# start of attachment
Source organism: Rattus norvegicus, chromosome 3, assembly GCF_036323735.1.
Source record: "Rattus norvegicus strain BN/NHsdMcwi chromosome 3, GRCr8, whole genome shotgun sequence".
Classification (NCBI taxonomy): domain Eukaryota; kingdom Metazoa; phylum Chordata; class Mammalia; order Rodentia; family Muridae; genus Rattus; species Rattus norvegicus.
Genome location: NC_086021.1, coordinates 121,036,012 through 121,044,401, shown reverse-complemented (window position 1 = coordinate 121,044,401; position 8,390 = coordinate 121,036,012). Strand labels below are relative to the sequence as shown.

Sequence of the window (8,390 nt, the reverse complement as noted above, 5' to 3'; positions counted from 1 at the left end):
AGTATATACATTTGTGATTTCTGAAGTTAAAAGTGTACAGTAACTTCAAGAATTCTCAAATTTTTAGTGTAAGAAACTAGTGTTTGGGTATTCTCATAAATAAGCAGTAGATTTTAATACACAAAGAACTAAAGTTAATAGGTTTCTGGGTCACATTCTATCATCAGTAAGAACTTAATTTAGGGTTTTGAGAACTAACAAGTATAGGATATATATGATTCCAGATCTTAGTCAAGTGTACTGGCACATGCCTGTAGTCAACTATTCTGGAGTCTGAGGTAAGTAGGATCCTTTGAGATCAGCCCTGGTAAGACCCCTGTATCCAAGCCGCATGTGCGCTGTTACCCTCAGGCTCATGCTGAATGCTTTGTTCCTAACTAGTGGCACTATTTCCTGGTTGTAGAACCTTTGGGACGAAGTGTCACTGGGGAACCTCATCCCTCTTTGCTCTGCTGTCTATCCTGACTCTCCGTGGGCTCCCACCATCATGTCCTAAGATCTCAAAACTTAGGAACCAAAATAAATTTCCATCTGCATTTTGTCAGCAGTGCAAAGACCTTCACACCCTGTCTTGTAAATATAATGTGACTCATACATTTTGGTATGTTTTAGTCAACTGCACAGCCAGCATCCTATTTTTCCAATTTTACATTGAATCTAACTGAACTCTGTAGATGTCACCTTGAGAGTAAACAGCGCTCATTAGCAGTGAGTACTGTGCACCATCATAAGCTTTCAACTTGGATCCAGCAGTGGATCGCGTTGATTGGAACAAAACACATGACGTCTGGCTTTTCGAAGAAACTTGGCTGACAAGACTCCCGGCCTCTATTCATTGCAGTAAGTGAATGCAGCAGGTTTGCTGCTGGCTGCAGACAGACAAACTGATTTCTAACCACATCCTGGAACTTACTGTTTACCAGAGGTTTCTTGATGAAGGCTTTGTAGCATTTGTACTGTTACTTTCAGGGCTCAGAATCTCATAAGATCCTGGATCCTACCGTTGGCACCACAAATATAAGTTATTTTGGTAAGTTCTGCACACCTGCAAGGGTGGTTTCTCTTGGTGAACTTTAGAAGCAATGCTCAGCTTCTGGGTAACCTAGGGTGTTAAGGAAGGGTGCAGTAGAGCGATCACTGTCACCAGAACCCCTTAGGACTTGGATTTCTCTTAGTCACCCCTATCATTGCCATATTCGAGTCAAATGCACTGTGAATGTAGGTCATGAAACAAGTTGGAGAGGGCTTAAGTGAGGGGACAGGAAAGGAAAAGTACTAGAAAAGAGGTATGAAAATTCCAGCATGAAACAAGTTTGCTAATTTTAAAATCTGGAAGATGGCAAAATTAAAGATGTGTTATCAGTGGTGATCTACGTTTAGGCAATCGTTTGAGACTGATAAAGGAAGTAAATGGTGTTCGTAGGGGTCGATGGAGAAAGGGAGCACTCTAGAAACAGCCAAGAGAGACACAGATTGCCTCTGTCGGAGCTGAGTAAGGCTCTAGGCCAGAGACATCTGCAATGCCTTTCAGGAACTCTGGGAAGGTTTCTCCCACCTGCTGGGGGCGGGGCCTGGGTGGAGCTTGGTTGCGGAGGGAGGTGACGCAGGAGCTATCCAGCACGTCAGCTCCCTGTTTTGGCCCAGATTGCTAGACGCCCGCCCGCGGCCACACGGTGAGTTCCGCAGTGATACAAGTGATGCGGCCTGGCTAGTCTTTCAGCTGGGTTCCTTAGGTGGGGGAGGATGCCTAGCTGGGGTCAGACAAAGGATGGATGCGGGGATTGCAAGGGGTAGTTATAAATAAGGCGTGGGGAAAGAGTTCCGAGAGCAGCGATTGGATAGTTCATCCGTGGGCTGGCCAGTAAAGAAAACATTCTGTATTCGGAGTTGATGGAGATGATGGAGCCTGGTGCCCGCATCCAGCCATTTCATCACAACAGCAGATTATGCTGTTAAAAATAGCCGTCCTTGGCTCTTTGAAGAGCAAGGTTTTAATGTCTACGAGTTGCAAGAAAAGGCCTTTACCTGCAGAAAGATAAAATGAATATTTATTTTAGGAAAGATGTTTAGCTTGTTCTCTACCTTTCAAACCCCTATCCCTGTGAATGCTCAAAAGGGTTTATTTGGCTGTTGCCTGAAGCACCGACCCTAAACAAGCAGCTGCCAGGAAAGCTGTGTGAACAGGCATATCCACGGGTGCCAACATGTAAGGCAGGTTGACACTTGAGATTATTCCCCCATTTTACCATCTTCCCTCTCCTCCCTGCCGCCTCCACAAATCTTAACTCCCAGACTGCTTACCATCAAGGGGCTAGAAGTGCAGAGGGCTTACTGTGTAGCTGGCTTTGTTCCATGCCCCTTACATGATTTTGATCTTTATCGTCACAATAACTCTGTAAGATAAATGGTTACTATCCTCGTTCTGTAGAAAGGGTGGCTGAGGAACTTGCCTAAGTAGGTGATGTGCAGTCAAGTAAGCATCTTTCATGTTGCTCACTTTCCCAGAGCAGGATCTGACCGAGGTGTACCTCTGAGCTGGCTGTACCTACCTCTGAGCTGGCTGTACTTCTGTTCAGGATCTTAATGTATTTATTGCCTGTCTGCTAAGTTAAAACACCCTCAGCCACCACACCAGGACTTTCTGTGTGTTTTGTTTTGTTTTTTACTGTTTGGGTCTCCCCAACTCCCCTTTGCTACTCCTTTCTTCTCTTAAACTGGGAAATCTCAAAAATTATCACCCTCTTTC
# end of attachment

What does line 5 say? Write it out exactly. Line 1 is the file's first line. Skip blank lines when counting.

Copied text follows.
Sequence of the window (8,390 nt, the reverse complement as noted above, 5' to 3'; positions counted from 1 at the left end):